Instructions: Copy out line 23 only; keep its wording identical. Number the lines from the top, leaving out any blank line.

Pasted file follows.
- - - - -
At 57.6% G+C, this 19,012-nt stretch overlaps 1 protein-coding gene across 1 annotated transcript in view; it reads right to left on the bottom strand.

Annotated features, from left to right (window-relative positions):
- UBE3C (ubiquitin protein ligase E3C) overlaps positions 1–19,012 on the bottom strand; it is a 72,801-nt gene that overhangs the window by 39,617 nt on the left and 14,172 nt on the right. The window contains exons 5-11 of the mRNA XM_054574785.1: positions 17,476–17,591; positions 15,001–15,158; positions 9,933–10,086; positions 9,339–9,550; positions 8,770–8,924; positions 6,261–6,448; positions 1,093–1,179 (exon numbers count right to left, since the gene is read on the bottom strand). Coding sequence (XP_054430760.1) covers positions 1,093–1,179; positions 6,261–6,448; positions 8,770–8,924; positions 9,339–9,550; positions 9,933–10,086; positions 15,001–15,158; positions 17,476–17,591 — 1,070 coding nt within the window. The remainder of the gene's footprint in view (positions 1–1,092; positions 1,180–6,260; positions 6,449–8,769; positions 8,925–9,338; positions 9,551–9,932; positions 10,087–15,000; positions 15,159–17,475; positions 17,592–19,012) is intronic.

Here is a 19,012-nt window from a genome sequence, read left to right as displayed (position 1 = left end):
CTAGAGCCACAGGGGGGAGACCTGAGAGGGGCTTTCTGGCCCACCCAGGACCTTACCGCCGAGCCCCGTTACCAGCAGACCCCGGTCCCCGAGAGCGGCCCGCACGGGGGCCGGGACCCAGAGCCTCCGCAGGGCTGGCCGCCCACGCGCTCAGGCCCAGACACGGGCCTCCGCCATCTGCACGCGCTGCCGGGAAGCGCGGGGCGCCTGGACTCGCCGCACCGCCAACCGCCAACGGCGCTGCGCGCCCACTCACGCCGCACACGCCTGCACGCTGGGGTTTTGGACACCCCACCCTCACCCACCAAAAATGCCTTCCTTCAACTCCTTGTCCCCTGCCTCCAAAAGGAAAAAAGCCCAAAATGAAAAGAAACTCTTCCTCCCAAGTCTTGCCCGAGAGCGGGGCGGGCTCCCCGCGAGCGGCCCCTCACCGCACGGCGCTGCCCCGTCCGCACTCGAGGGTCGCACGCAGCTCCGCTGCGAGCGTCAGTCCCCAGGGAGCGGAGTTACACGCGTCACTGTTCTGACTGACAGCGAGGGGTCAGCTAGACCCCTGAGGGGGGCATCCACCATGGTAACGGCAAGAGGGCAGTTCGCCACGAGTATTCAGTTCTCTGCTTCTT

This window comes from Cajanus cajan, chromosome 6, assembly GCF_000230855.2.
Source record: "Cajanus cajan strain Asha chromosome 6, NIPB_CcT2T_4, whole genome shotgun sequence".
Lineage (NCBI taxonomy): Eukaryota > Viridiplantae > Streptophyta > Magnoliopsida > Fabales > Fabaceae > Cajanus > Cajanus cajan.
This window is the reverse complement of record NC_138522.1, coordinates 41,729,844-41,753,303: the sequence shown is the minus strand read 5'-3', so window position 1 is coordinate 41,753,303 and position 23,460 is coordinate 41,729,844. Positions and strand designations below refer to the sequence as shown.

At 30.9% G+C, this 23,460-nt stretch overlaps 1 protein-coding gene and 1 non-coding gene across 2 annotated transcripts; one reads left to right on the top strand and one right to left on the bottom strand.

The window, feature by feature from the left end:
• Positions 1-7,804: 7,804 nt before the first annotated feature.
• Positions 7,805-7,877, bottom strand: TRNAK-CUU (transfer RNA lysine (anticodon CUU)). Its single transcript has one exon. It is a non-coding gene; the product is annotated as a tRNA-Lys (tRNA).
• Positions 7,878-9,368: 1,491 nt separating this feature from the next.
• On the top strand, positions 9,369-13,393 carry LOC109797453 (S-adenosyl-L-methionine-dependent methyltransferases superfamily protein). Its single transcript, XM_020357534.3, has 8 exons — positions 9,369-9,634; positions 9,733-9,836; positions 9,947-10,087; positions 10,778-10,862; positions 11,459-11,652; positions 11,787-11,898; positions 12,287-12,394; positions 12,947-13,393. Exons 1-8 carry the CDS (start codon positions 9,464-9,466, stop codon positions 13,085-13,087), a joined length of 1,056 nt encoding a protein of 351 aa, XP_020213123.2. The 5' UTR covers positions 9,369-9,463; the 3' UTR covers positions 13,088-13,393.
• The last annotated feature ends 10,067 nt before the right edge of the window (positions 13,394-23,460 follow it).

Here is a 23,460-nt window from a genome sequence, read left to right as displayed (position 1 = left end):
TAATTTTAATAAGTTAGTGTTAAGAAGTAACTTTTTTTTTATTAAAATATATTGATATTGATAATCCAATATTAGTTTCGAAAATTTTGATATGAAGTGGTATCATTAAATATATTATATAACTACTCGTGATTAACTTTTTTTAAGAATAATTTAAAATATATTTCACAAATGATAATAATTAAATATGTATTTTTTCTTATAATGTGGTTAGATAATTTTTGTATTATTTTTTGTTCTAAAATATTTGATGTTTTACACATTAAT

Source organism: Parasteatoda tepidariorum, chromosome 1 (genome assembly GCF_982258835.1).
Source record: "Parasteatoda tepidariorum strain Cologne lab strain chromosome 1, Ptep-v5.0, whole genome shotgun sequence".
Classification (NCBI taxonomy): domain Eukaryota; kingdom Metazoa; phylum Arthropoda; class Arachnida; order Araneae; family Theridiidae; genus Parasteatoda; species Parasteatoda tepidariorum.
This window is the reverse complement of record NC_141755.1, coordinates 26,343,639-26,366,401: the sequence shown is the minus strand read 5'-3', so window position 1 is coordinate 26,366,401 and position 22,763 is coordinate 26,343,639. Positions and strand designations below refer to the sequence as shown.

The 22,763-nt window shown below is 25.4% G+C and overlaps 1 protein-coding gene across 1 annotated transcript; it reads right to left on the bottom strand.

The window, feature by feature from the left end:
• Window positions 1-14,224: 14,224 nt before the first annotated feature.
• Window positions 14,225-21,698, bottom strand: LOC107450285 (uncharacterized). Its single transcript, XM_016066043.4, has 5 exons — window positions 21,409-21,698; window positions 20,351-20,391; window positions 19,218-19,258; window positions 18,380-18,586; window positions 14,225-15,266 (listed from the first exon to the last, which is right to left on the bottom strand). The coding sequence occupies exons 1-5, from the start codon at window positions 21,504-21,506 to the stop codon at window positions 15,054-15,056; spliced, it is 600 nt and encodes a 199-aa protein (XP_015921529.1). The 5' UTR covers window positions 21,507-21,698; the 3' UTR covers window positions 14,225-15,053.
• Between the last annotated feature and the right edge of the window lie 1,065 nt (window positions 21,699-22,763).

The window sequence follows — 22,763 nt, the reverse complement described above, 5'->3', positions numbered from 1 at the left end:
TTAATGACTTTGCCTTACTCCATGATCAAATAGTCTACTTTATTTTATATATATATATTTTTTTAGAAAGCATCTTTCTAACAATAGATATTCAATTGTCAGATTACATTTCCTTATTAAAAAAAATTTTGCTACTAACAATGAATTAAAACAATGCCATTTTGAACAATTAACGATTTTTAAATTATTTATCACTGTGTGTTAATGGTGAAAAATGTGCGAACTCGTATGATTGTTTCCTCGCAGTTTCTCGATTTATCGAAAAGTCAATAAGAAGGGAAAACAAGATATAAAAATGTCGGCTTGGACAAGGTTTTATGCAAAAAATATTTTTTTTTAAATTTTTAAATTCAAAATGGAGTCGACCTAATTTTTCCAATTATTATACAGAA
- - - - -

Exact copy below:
The 22,763-nt window shown below is 25.4% G+C and overlaps 1 protein-coding gene across 1 annotated transcript; it reads right to left on the bottom strand.